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Remembering G. Fred Wickman: Journalist, Professor and Mentor

Former students look back on G. Fred Wickman’s legacy.
Courtesy+of+Rosanne+Wickman%0A%0A
Courtesy of Rosanne Wickman

On April 27, 2024, former Kansas City Star columnist, UMKC professor and U-News (now called Roo News) advisor G. Fred Wickman passed away after a courageous battle with cancer.

The May 5, 2024 edition of The Star featured a lovely article about him that covers his illustrious career, but many of his former students felt he deserved to be honored here, as well.

If you are a student today, you probably didn’t know Wickman. He retired from UMKC in 2011. For those of us who were lucky enough to work with him, learn from him and be mentored by him, this loss has been immense.

Wickman was a fantastic teacher and advisor. He made students feel smart, accepted and listened to.

I met Wickman when I was a student and newspaper editor at UMKC in 2009, and for 15 years he was my mentor and friend.

Several former U-News editors came together at his memorial on May 9 to pay respects and express gratitude for his mentorship throughout the years.

Even though he had a unique relationship with each of us, as we swapped stories about him it was clear we all got to know the same amazing man.

He cared about us and provided guidance as we transitioned from students to professionals, became partners and parents, and built our own lives.

As we moved from our chaotic twenties to our more-stable thirties and beyond, he stayed a supportive presence in our lives. Life is so inconsistent during those years; but Wickman was not.

He reached out when he didn’t hear from us, he followed up when he heard we were up to something, he took our calls and called us back, and he made time for lunches, dinners and FaceTimes. We were often joined by his wife, Rosanne.

They listened and offered advice as we lamented lost job opportunities and contemplated graduate school. As we had kids, they shared stories of raising their son, Ben, whom they doted on, and they reveled in being grandparents.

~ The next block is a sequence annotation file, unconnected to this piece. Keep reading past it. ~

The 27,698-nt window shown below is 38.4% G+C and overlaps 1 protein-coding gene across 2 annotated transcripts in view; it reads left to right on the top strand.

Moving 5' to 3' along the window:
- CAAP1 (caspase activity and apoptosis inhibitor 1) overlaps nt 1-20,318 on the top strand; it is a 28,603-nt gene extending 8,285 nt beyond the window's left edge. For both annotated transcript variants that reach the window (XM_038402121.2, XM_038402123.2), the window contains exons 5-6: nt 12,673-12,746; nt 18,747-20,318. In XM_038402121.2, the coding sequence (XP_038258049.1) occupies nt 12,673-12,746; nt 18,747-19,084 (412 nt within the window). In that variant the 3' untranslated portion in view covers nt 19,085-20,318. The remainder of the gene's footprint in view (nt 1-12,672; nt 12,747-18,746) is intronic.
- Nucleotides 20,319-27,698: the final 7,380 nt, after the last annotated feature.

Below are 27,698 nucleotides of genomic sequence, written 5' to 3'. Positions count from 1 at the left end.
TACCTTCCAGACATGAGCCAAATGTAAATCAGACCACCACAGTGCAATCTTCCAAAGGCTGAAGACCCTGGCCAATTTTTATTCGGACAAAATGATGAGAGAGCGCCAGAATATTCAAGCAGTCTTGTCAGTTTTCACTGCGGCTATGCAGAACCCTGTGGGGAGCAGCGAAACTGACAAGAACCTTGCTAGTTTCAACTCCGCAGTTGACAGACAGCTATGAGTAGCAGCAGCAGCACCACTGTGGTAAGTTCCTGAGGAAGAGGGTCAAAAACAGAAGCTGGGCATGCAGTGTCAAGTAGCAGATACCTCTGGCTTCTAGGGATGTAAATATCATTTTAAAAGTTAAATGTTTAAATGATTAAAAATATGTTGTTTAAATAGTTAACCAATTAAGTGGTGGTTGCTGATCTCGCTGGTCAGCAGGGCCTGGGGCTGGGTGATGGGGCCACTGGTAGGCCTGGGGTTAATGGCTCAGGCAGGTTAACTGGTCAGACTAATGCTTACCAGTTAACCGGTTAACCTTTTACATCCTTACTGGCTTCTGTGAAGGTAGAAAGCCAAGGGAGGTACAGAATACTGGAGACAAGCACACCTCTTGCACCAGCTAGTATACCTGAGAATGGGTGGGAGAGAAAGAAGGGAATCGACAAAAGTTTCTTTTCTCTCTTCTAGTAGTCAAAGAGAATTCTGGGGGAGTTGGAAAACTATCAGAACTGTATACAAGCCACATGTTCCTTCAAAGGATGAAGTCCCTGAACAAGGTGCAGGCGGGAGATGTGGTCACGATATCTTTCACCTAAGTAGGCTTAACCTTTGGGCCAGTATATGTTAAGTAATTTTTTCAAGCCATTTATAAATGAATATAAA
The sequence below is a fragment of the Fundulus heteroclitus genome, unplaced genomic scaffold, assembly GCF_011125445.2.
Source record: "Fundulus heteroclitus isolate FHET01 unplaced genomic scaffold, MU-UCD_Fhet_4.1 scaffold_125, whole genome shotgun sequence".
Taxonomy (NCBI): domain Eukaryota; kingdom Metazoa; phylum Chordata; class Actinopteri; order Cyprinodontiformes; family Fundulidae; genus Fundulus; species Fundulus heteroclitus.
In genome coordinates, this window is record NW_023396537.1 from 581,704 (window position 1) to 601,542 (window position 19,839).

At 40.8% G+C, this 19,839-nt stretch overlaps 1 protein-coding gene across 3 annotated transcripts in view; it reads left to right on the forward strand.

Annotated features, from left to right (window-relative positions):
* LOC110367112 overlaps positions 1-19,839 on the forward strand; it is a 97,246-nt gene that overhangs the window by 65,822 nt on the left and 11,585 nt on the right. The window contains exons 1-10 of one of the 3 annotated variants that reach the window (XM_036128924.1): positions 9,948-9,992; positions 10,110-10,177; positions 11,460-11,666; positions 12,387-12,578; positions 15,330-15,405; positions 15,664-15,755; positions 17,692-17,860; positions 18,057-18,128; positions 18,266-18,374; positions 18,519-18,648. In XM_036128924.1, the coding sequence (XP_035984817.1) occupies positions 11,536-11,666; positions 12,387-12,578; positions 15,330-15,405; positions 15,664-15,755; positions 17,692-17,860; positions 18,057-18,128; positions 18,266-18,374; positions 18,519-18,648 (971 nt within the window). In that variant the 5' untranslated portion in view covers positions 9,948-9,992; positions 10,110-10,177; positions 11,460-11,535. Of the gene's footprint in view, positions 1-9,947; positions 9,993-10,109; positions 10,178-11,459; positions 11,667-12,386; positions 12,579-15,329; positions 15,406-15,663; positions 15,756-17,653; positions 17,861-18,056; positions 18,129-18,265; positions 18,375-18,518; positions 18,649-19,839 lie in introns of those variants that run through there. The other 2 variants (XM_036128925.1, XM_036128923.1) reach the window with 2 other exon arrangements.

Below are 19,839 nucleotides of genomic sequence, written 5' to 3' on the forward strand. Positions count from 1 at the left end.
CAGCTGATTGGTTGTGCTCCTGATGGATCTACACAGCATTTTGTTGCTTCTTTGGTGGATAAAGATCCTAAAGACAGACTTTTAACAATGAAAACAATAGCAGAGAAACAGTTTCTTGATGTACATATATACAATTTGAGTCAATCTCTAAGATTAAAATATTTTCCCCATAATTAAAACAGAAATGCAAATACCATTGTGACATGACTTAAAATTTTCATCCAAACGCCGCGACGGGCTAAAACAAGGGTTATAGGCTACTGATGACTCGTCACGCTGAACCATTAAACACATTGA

Wickman was a whole person, and he cared about our whole selves.

As you traverse the rocky terrain that is college, finding a mentor who listens to you, guides you and tells you when you’re wrong might be one of the most important things you do.

Hopefully before you’re done here, you can find your Wickman.

 

Former U-News Editors Remember Wickman

“In our UMKC alumni journos circle, G. Fred Wickman was affectionately known as ‘Wickman.’ I count myself as fortunate to be one of the students Wickman took under his wing, but having that mentorship transform into an enduring friendship spanning 18 years was truly extraordinary and impactful on my life. Wickman actively nurtured both my professional growth and personal well-being. He was the first person to encourage me to lean into my curiosity to ask questions and pursue truth—qualities I had long suppressed to not ruffle feathers. I will dearly miss Wickman’s advice, stories, and presence.”

-Britt Lane, Former U-News News Editor, Class of 2007

 

“I met Prof. Wickman when he first became adviser for the U-News. He invested his time in weekly newspaper critiques and helped us all hone our skills. I enjoyed Wickman’s sense of humor; he nicknamed the interim chancellor “Limecooler” and told an overly persistent gadfly he would “ruminate” and then “cogitate” before getting back to him. On a more serious note, he helped us navigate a free press challenge from student government.

After I graduated, he offered encouragement as I navigated new jobs. I loved talking local news and politics with Wickman, with his background at The Star and connections through the Citizens Police Academy and writing a neighborhood crime blotter. He always remembered the important details.”

-Emily Iorg-Walters, Former U-News Editor-in-Chief, Class of 2007

 

“Wickman was more than just a mentor for me — he became a decades-long friend. His unwavering support, insightful advice and encouragement of independent thinking were invaluable as I developed my journalism career and personal growth. I’ll forever treasure our insightful lunch conversations over the years, which were filled with laughter, life stories and his unmatched knowledge of local politics. He was a bright light in my life, and I will miss him dearly.”

-Jennifer Bhargava, former U-News Culture Editor, Class of 2006

 

“A professional mentor like Fred Wickman is hard to come by. During my time at UMKC, he was among the most memorable professors that I had the privilege of learning from. I couldn’t have asked for a more qualified mentor during my formative years. Fred possessed knowledge so vast that it could compete with Google.”

-Mark Linville, Former U-News Editor, Class of 2013

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